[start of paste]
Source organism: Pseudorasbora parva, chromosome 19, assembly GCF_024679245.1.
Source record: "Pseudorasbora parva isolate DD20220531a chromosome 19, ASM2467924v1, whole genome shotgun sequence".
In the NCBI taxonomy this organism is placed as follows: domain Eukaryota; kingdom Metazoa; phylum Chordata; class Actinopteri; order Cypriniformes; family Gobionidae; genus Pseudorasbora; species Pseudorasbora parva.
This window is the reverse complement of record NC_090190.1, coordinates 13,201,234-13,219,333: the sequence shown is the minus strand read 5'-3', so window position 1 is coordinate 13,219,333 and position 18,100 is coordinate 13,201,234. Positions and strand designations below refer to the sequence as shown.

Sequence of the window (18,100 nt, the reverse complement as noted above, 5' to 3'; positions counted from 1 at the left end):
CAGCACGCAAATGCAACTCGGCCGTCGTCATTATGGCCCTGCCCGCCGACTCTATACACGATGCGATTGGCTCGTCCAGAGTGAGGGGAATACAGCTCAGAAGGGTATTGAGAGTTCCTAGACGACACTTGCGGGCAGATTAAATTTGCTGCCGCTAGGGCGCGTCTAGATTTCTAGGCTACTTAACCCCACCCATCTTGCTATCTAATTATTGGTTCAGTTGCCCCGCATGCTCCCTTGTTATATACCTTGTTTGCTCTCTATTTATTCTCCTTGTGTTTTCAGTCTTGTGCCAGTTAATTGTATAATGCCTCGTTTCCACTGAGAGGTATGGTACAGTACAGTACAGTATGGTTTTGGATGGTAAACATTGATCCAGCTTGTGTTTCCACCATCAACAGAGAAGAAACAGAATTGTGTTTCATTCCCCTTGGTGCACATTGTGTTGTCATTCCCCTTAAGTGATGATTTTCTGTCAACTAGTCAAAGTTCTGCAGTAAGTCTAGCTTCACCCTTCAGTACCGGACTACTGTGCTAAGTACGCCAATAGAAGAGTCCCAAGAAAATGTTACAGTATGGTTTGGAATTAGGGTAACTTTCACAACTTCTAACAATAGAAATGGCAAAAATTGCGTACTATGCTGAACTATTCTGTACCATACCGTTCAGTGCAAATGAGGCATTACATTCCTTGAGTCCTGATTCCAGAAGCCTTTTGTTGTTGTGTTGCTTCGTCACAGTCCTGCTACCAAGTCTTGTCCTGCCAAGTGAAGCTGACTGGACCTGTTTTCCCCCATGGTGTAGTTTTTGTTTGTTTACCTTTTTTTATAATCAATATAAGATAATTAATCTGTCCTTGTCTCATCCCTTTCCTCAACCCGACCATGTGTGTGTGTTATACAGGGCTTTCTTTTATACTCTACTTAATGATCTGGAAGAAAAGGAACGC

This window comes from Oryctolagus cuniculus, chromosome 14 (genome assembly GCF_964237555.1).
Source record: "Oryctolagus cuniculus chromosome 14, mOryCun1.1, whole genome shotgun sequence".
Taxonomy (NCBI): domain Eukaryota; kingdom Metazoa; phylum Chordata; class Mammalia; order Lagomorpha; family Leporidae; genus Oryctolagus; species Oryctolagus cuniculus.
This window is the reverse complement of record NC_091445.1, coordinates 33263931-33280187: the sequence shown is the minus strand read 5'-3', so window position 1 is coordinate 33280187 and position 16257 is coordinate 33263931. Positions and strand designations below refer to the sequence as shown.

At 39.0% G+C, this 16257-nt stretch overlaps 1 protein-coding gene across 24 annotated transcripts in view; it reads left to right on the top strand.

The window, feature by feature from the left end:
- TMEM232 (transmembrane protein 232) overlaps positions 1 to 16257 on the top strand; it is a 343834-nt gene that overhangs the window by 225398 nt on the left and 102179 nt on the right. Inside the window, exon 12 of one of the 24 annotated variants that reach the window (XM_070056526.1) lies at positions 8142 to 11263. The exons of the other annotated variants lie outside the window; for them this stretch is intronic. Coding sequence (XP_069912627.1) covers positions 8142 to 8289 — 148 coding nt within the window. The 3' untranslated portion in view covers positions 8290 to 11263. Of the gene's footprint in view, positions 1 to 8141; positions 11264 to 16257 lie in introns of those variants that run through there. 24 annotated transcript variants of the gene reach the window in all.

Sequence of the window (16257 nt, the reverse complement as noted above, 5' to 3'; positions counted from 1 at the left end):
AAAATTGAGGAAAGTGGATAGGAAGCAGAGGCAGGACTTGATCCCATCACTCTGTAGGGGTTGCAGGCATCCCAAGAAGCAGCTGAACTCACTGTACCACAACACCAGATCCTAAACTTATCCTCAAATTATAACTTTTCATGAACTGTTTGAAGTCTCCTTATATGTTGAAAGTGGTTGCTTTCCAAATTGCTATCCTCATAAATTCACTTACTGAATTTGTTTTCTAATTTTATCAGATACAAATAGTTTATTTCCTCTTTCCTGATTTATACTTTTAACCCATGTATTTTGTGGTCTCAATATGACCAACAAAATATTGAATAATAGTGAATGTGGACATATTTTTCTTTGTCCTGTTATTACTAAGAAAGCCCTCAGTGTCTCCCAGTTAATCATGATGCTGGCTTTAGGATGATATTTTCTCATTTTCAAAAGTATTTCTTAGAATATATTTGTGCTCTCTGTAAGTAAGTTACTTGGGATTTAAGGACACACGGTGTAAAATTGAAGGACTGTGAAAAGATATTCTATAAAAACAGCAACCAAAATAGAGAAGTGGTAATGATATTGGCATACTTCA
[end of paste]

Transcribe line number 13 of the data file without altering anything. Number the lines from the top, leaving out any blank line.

- TMEM232 (transmembrane protein 232) overlaps positions 1 to 16257 on the top strand; it is a 343834-nt gene that overhangs the window by 225398 nt on the left and 102179 nt on the right. Inside the window, exon 12 of one of the 24 annotated variants that reach the window (XM_070056526.1) lies at positions 8142 to 11263. The exons of the other annotated variants lie outside the window; for them this stretch is intronic. Coding sequence (XP_069912627.1) covers positions 8142 to 8289 — 148 coding nt within the window. The 3' untranslated portion in view covers positions 8290 to 11263. Of the gene's footprint in view, positions 1 to 8141; positions 11264 to 16257 lie in introns of those variants that run through there. 24 annotated transcript variants of the gene reach the window in all.